Don Benton, the former director of the county’s now-defunct Department of Environmental Services, had heard rumblings of a department reorganization or dissolution as early as 2014, he testified Friday.
Additionally, about a week before he filed a whistleblower complaint with the county’s human resources director, an employee emailed him voicing concerns about a reorganization.
That employee, Christopher Clifford, a program coordinator, and Susan Rice, an administrative assistant, helped Benton draft his whistleblower complaint, which he filed April 28, 2016, contradicting earlier testimony.
Two weeks later, all three were laid off in what the county contends was a planned staff reorganization.
The trio filed a lawsuit later that year in Clark County Superior Court alleging hostility and retaliation during their employment. Trial in the case began Monday at the Clark County Event Center at the Fairgrounds.
Benton — at the time a Republican state senator and later a Trump administration official — was appointed in 2013 as the director of the county department.
In his continued testimony Friday morning, Benton said he shared a number of issues with the county, primarily related to environmental services, that were not well-received.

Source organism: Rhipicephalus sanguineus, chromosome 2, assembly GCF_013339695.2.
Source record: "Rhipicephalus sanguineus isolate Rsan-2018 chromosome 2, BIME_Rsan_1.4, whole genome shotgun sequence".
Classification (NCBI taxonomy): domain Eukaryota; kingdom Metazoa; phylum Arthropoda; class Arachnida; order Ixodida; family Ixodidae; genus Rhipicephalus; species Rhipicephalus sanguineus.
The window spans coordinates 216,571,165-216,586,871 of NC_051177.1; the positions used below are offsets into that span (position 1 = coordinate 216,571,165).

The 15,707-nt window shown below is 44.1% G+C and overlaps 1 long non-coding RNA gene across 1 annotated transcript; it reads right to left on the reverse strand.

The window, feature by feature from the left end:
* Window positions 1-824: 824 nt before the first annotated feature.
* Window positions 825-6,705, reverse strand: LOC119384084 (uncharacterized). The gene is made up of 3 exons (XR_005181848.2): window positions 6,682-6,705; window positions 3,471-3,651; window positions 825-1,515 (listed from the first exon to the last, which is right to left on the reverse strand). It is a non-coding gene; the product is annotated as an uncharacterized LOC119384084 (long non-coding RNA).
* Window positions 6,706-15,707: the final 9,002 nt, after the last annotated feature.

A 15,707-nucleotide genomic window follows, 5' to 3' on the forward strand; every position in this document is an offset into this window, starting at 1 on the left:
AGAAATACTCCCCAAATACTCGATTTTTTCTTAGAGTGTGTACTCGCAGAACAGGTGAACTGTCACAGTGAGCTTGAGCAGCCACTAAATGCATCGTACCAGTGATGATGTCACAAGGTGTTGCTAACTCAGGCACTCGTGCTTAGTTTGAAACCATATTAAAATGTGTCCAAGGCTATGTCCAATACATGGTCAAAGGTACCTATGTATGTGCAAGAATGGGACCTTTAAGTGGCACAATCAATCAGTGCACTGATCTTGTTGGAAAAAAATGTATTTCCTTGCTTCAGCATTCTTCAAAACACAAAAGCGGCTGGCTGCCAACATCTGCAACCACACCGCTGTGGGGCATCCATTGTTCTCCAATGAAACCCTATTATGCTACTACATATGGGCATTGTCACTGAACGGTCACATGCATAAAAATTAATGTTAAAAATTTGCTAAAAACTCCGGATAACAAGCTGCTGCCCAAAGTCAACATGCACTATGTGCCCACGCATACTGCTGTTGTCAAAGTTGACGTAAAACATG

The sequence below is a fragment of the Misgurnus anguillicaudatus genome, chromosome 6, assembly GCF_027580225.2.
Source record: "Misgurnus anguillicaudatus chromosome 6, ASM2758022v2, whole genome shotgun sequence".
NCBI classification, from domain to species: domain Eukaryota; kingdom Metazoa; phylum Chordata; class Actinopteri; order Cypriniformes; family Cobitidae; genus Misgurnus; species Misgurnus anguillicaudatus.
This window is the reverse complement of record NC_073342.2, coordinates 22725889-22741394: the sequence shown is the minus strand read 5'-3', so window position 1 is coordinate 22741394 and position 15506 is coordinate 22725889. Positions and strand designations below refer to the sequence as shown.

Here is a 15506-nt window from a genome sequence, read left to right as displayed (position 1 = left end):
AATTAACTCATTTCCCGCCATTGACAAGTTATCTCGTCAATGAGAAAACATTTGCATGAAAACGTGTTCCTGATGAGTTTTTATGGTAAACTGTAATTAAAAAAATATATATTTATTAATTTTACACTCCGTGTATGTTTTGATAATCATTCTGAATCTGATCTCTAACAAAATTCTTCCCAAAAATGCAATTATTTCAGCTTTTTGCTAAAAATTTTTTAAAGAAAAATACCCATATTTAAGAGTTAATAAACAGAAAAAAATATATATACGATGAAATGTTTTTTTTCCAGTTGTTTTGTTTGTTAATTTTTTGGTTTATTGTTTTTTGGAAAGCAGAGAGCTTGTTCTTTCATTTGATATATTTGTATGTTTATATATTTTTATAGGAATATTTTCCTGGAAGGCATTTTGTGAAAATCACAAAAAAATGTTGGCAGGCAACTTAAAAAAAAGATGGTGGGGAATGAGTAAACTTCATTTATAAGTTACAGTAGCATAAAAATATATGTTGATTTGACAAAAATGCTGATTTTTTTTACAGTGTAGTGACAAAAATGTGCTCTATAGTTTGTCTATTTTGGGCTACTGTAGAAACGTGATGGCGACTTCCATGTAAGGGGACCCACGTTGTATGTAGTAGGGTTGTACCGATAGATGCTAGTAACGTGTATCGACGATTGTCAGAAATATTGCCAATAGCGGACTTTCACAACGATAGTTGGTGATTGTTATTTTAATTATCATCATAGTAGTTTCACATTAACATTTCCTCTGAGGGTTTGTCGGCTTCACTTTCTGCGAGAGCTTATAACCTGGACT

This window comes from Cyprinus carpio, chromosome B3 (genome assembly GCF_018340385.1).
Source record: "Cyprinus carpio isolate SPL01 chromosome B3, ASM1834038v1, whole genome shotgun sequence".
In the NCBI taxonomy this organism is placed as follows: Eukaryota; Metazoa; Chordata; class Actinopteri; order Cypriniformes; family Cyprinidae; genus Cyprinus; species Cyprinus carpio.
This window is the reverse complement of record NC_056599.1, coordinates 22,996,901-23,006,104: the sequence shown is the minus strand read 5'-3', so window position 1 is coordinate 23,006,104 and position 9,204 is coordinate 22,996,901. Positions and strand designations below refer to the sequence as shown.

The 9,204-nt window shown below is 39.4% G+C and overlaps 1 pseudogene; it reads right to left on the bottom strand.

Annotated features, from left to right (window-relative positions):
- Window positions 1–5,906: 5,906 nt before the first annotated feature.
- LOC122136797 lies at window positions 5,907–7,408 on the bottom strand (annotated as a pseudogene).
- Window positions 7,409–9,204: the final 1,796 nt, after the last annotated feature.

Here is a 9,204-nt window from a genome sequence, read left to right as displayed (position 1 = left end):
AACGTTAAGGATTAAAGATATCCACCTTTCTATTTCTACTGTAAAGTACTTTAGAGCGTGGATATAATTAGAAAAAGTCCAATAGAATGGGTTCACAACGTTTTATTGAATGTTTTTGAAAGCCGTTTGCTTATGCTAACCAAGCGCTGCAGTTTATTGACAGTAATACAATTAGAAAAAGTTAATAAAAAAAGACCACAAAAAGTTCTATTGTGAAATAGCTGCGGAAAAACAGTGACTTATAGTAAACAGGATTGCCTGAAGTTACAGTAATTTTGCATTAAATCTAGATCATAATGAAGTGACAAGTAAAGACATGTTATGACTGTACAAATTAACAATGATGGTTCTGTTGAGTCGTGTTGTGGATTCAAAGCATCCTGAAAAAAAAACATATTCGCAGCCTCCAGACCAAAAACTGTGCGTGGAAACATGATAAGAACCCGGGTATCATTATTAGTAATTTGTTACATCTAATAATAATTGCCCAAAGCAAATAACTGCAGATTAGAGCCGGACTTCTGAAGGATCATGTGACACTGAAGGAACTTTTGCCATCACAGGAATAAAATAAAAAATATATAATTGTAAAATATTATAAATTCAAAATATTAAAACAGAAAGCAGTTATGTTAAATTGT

“From the very beginning, it was like I had a target on my back,” he said.
He testified Thursday about concerns he brought to the county regarding unpaid clean water division fees, suspect budget transfers and a lack of documentation, and a potential violation of open meetings laws.
He also spoke of a contentious work relationship with then-county manager Mark McCauley.
Benton said he had heard rumors of a potential department reorganization for years, saying “When you’re holding people accountable, the people you’re holding accountable don’t like that.
“I wasn’t a very popular guy,” he added.
The rumors didn’t bother him, though, he said, because he was sure the county board would need to approve an reorganization in an open meeting.
He had also asked McCauley in winter 2015 to reassure department staff a reorganization wasn’t in the works.
“I felt I may be in peril … but I never dreamed they would get rid of an entire department to get to me,” Benton testified.
He said he had planned to retire from the county in six to eight years, and his layoff significantly affected that. Instead, he took a job seven months later with the Trump administration, first as a senior White House adviser to lead the transition team at the Environmental Protection Agency and later as the director of the Selective Service System.
Much of the rest of Friday’s testimony consisted of the parties sparring over what income Benton received — when and from where — as well as the trio’s estimated earnings lost due to their layoffs.
Testimony will continue Monday, with McCauley scheduled to take the stand.